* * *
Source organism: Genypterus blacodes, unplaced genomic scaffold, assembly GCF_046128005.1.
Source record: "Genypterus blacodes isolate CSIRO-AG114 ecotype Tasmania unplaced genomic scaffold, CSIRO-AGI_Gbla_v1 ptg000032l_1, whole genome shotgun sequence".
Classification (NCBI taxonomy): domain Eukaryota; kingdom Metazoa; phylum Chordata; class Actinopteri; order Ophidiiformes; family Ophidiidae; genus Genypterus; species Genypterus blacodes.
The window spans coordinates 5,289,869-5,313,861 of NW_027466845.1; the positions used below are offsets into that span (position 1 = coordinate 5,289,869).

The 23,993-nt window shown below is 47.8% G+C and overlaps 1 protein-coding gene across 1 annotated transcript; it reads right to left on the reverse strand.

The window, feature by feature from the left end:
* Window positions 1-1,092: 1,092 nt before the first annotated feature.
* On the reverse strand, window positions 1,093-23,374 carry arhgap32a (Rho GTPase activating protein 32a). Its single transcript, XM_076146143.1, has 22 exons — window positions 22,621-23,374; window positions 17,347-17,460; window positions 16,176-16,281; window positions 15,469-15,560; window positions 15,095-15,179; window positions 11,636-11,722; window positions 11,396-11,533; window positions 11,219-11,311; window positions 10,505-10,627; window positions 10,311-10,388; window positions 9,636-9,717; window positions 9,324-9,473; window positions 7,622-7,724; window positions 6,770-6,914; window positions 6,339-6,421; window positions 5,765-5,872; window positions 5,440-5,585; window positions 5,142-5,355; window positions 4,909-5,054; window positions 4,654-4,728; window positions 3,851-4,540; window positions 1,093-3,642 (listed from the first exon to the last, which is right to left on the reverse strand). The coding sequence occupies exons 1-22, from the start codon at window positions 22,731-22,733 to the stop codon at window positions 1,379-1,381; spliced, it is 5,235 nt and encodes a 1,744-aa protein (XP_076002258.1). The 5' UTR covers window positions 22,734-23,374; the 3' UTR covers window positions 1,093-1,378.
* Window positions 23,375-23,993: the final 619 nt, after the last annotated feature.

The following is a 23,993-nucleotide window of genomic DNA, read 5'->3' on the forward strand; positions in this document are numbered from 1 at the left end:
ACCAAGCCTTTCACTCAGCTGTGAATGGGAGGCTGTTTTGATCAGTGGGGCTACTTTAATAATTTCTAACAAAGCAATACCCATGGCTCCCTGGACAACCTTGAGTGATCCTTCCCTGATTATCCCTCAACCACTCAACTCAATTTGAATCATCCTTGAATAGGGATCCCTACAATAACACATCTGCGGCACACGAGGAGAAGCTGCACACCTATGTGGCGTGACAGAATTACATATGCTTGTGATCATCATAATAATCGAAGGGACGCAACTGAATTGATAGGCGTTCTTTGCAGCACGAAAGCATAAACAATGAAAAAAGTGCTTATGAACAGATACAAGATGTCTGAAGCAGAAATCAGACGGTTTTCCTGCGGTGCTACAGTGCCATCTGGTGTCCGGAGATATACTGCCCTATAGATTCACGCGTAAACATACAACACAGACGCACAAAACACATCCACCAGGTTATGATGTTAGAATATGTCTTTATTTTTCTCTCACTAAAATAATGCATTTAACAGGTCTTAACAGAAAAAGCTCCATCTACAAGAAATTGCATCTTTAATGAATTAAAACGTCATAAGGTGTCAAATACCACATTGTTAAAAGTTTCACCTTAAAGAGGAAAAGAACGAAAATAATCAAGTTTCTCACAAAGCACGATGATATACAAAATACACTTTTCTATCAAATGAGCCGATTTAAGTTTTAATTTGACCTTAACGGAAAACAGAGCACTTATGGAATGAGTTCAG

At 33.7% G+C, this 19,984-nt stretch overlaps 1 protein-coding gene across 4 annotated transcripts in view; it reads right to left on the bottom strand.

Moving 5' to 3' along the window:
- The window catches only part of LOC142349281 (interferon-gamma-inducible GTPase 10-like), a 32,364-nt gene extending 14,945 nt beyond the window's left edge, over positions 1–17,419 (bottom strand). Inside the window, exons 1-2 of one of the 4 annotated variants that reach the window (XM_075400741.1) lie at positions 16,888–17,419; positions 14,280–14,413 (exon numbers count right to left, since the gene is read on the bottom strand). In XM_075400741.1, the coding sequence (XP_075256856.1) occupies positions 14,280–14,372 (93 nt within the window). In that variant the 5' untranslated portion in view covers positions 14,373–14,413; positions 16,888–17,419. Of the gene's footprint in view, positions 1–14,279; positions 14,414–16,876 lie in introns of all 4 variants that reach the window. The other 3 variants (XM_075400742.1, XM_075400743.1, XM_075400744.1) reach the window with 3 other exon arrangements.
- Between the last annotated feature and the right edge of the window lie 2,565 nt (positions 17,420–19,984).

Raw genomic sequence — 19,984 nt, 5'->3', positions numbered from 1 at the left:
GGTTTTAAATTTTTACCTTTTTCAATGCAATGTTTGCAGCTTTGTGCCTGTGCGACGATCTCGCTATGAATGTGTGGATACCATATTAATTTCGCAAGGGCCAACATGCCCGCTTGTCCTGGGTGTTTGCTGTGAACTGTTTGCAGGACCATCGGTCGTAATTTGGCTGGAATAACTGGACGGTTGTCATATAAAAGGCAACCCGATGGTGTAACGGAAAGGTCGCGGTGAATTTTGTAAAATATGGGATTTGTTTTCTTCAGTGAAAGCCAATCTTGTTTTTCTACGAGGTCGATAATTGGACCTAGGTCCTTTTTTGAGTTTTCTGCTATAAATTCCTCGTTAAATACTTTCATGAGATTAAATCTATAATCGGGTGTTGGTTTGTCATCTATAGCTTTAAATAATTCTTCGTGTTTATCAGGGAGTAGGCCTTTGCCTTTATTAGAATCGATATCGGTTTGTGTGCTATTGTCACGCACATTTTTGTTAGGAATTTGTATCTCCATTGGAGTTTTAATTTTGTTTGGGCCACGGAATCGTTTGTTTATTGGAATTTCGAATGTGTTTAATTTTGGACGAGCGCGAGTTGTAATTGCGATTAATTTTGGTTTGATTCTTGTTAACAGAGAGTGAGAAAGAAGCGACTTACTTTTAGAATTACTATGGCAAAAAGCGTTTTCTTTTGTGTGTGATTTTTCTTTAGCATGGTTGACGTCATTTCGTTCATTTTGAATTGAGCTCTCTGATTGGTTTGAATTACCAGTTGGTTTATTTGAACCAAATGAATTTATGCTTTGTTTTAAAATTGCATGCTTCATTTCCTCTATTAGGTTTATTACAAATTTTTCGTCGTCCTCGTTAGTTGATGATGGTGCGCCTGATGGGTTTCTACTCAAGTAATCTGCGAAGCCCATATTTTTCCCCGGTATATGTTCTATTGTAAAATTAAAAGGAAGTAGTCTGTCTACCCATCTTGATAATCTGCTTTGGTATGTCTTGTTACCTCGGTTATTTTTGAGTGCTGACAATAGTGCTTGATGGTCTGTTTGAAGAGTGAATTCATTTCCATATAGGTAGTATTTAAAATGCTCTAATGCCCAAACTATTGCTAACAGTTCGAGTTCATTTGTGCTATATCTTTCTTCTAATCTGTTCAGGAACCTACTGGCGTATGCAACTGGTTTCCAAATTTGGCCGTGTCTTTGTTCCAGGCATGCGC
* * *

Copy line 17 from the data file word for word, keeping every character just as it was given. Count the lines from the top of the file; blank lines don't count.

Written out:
GGTTTTAAATTTTTACCTTTTTCAATGCAATGTTTGCAGCTTTGTGCCTGTGCGACGATCTCGCTATGAATGTGTGGATACCATATTAATTTCGCAAGGGCCAACATGCCCGCTTGTCCTGGGTGTTTGCTGTGAACTGTTTGCAGGACCATCGGTCGTAATTTGGCTGGAATAACTGGACGGTTGTCATATAAAAGGCAACCCGATGGTGTAACGGAAAGGTCGCGGTGAATTTTGTAAAATATGGGATTTGTTTTCTTCAGTGAAAGCCAATCTTGTTTTTCTACGAGGTCGATAATTGGACCTAGGTCCTTTTTTGAGTTTTCTGCTATAAATTCCTCGTTAAATACTTTCATGAGATTAAATCTATAATCGGGTGTTGGTTTGTCATCTATAGCTTTAAATAATTCTTCGTGTTTATCAGGGAGTAGGCCTTTGCCTTTATTAGAATCGATATCGGTTTGTGTGCTATTGTCACGCACATTTTTGTTAGGAATTTGTATCTCCATTGGAGTTTTAATTTTGTTTGGGCCACGGAATCGTTTGTTTATTGGAATTTCGAATGTGTTTAATTTTGGACGAGCGCGAGTTGTAATTGCGATTAATTTTGGTTTGATTCTTGTTAACAGAGAGTGAGAAAGAAGCGACTTACTTTTAGAATTACTATGGCAAAAAGCGTTTTCTTTTGTGTGTGATTTTTCTTTAGCATGGTTGACGTCATTTCGTTCATTTTGAATTGAGCTCTCTGATTGGTTTGAATTACCAGTTGGTTTATTTGAACCAAATGAATTTATGCTTTGTTTTAAAATTGCATGCTTCATTTCCTCTATTAGGTTTATTACAAATTTTTCGTCGTCCTCGTTAGTTGATGATGGTGCGCCTGATGGGTTTCTACTCAAGTAATCTGCGAAGCCCATATTTTTCCCCGGTATATGTTCTATTGTAAAATTAAAAGGAAGTAGTCTGTCTACCCATCTTGATAATCTGCTTTGGTATGTCTTGTTACCTCGGTTATTTTTGAGTGCTGACAATAGTGCTTGATGGTCTGTTTGAAGAGTGAATTCATTTCCATATAGGTAGTATTTAAAATGCTCTAATGCCCAAACTATTGCTAACAGTTCGAGTTCATTTGTGCTATATCTTTCTTCTAATCTGTTCAGGAACCTACTGGCGTATGCAACTGGTTTCCAAATTTGGCCGTGTCTTTGTTCCAGGCATGCGC